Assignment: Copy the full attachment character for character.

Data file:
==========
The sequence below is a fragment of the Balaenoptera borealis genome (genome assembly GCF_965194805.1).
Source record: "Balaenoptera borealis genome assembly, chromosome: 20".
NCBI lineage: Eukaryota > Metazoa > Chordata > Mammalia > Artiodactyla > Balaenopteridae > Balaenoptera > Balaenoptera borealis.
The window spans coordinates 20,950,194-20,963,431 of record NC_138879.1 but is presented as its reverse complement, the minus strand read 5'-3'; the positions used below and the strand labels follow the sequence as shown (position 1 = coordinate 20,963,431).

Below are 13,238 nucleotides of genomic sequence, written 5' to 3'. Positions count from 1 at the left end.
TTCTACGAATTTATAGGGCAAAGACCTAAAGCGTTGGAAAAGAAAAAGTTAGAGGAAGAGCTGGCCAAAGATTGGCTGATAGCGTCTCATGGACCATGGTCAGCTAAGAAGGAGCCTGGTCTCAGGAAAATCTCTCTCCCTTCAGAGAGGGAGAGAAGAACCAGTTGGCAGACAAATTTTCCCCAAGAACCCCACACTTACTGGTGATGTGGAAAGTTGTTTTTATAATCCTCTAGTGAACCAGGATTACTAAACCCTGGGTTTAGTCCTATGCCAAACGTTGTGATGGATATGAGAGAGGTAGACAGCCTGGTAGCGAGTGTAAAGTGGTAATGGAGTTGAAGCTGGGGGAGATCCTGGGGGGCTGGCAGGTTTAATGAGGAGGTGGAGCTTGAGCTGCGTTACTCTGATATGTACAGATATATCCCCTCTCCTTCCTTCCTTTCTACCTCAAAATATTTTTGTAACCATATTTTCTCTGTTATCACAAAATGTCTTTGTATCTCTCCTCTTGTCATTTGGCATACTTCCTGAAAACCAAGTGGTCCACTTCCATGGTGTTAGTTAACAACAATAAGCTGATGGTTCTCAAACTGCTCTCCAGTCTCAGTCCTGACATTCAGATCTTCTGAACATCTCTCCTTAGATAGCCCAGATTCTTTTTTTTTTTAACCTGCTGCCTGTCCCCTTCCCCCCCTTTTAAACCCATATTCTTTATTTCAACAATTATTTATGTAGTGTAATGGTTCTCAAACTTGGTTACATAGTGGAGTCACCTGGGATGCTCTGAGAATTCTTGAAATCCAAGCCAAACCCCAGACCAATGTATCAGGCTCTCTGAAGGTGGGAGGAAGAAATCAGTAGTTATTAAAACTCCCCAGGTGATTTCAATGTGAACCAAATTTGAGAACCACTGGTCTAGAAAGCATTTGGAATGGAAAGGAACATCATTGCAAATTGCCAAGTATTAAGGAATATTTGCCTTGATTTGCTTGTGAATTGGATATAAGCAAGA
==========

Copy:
The sequence below is a fragment of the Balaenoptera borealis genome (genome assembly GCF_965194805.1).
Source record: "Balaenoptera borealis genome assembly, chromosome: 20".
NCBI lineage: Eukaryota > Metazoa > Chordata > Mammalia > Artiodactyla > Balaenopteridae > Balaenoptera > Balaenoptera borealis.
The window spans coordinates 20,950,194-20,963,431 of record NC_138879.1 but is presented as its reverse complement, the minus strand read 5'-3'; the positions used below and the strand labels follow the sequence as shown (position 1 = coordinate 20,963,431).

Below are 13,238 nucleotides of genomic sequence, written 5' to 3'. Positions count from 1 at the left end.
TTCTACGAATTTATAGGGCAAAGACCTAAAGCGTTGGAAAAGAAAAAGTTAGAGGAAGAGCTGGCCAAAGATTGGCTGATAGCGTCTCATGGACCATGGTCAGCTAAGAAGGAGCCTGGTCTCAGGAAAATCTCTCTCCCTTCAGAGAGGGAGAGAAGAACCAGTTGGCAGACAAATTTTCCCCAAGAACCCCACACTTACTGGTGATGTGGAAAGTTGTTTTTATAATCCTCTAGTGAACCAGGATTACTAAACCCTGGGTTTAGTCCTATGCCAAACGTTGTGATGGATATGAGAGAGGTAGACAGCCTGGTAGCGAGTGTAAAGTGGTAATGGAGTTGAAGCTGGGGGAGATCCTGGGGGGCTGGCAGGTTTAATGAGGAGGTGGAGCTTGAGCTGCGTTACTCTGATATGTACAGATATATCCCCTCTCCTTCCTTCCTTTCTACCTCAAAATATTTTTGTAACCATATTTTCTCTGTTATCACAAAATGTCTTTGTATCTCTCCTCTTGTCATTTGGCATACTTCCTGAAAACCAAGTGGTCCACTTCCATGGTGTTAGTTAACAACAATAAGCTGATGGTTCTCAAACTGCTCTCCAGTCTCAGTCCTGACATTCAGATCTTCTGAACATCTCTCCTTAGATAGCCCAGATTCTTTTTTTTTTTAACCTGCTGCCTGTCCCCTTCCCCCCCTTTTAAACCCATATTCTTTATTTCAACAATTATTTATGTAGTGTAATGGTTCTCAAACTTGGTTACATAGTGGAGTCACCTGGGATGCTCTGAGAATTCTTGAAATCCAAGCCAAACCCCAGACCAATGTATCAGGCTCTCTGAAGGTGGGAGGAAGAAATCAGTAGTTATTAAAACTCCCCAGGTGATTTCAATGTGAACCAAATTTGAGAACCACTGGTCTAGAAAGCATTTGGAATGGAAAGGAACATCATTGCAAATTGCCAAGTATTAAGGAATATTTGCCTTGATTTGCTTGTGAATTGGATATAAGCAAGA